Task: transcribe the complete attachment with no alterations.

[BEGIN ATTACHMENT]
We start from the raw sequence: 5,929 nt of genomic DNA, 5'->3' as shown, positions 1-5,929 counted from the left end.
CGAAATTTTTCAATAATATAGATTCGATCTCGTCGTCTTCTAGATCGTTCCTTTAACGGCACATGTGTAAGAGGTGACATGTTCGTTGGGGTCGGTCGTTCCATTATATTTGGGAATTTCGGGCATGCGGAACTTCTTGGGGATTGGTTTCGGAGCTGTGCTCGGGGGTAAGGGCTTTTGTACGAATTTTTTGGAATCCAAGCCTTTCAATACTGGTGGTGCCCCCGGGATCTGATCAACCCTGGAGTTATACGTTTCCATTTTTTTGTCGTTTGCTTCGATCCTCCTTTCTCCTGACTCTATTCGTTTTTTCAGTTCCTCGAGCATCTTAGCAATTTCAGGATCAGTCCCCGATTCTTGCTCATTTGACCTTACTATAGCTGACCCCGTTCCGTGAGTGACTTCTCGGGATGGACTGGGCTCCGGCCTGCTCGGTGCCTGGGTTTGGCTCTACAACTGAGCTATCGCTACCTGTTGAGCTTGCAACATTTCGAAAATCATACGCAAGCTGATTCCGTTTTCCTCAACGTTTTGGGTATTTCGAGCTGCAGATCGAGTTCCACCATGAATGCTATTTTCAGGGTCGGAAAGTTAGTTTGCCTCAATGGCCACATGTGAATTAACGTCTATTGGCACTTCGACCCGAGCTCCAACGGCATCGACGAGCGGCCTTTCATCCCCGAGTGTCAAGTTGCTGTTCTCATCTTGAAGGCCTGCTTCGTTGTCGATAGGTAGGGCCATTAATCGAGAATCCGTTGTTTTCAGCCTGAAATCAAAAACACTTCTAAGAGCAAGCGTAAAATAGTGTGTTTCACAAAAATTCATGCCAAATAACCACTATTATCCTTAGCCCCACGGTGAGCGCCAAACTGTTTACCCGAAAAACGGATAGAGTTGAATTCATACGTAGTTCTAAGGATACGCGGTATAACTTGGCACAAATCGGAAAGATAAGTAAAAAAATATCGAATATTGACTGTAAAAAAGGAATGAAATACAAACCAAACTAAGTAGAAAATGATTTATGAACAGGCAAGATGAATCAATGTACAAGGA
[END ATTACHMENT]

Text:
We start from the raw sequence: 5,929 nt of genomic DNA, 5'->3' as shown, positions 1-5,929 counted from the left end.
CGAAATTTTTCAATAATATAGATTCGATCTCGTCGTCTTCTAGATCGTTCCTTTAACGGCACATGTGTAAGAGGTGACATGTTCGTTGGGGTCGGTCGTTCCATTATATTTGGGAATTTCGGGCATGCGGAACTTCTTGGGGATTGGTTTCGGAGCTGTGCTCGGGGGTAAGGGCTTTTGTACGAATTTTTTGGAATCCAAGCCTTTCAATACTGGTGGTGCCCCCGGGATCTGATCAACCCTGGAGTTATACGTTTCCATTTTTTTGTCGTTTGCTTCGATCCTCCTTTCTCCTGACTCTATTCGTTTTTTCAGTTCCTCGAGCATCTTAGCAATTTCAGGATCAGTCCCCGATTCTTGCTCATTTGACCTTACTATAGCTGACCCCGTTCCGTGAGTGACTTCTCGGGATGGACTGGGCTCCGGCCTGCTCGGTGCCTGGGTTTGGCTCTACAACTGAGCTATCGCTACCTGTTGAGCTTGCAACATTTCGAAAATCATACGCAAGCTGATTCCGTTTTCCTCAACGTTTTGGGTATTTCGAGCTGCAGATCGAGTTCCACCATGAATGCTATTTTCAGGGTCGGAAAGTTAGTTTGCCTCAATGGCCACATGTGAATTAACGTCTATTGGCACTTCGACCCGAGCTCCAACGGCATCGACGAGCGGCCTTTCATCCCCGAGTGTCAAGTTGCTGTTCTCATCTTGAAGGCCTGCTTCGTTGTCGATAGGTAGGGCCATTAATCGAGAATCCGTTGTTTTCAGCCTGAAATCAAAAACACTTCTAAGAGCAAGCGTAAAATAGTGTGTTTCACAAAAATTCATGCCAAATAACCACTATTATCCTTAGCCCCACGGTGAGCGCCAAACTGTTTACCCGAAAAACGGATAGAGTTGAATTCATACGTAGTTCTAAGGATACGCGGTATAACTTGGCACAAATCGGAAAGATAAGTAAAAAAATATCGAATATTGACTGTAAAAAAGGAATGAAATACAAACCAAACTAAGTAGAAAATGATTTATGAACAGGCAAGATGAATCAATGTACAAGGA